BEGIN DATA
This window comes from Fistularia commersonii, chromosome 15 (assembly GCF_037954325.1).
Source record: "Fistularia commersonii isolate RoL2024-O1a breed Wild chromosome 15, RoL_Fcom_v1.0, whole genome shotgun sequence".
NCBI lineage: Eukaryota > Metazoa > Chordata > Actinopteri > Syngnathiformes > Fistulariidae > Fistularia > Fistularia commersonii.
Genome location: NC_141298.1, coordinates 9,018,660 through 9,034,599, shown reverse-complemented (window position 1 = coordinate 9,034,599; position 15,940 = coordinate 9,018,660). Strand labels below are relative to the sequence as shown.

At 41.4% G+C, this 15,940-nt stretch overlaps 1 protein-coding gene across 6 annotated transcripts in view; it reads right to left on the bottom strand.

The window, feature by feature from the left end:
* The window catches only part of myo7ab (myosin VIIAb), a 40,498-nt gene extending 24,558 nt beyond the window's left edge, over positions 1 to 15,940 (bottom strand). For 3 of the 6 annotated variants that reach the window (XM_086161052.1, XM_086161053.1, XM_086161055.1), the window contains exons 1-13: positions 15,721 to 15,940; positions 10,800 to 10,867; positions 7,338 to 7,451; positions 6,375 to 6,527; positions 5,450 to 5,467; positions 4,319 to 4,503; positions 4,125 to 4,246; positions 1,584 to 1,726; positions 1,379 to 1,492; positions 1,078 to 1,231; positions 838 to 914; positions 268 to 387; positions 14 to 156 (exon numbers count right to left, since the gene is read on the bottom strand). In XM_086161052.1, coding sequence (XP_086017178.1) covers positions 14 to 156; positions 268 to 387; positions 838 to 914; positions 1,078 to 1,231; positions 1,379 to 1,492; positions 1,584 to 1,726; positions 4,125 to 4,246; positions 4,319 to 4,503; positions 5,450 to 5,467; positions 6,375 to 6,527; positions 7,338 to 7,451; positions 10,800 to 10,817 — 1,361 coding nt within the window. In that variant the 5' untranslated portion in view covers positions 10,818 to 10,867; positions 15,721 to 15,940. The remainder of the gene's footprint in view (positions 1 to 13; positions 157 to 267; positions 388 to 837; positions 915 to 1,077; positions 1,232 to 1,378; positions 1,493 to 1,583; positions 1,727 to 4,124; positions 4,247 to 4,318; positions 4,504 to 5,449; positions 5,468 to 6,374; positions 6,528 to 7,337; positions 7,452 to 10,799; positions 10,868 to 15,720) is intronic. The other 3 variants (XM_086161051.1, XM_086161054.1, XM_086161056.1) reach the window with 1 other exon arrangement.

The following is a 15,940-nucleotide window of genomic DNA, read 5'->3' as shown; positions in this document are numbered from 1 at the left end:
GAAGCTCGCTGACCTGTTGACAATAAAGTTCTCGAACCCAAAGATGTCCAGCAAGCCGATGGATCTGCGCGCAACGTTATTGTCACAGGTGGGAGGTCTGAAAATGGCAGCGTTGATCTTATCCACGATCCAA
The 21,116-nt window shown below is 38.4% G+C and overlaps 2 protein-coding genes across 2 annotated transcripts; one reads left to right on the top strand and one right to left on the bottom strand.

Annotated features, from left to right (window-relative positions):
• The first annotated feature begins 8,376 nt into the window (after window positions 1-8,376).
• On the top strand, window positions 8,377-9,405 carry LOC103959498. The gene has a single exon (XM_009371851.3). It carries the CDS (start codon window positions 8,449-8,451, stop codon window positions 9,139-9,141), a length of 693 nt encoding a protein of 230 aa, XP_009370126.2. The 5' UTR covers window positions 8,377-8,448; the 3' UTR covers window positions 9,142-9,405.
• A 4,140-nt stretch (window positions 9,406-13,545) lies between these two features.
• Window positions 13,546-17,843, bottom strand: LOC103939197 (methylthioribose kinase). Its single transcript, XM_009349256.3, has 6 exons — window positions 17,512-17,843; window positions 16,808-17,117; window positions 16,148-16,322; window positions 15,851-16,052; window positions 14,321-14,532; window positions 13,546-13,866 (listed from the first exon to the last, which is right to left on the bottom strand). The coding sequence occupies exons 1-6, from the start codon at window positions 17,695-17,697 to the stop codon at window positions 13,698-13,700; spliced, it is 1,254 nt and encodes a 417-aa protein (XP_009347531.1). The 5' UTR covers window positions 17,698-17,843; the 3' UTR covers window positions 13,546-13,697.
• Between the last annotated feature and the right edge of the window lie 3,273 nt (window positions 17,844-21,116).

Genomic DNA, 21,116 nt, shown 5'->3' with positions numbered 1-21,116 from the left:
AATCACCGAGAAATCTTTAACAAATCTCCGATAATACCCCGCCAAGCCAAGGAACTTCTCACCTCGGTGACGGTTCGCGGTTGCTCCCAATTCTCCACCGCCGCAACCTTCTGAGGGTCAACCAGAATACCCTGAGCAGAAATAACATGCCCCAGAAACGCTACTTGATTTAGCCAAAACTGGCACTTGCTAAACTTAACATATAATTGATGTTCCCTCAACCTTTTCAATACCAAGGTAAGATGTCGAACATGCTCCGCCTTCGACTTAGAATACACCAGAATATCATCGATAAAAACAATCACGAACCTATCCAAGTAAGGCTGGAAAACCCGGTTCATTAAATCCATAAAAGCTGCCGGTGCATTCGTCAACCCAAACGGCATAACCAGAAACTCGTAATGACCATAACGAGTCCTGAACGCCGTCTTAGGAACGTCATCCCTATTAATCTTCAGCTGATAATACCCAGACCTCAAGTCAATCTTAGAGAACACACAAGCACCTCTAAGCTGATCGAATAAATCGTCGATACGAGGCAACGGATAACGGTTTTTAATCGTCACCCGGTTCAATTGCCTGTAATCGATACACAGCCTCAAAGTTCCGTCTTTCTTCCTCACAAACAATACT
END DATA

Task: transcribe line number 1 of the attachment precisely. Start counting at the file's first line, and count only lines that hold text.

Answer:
This window comes from Fistularia commersonii, chromosome 15 (assembly GCF_037954325.1).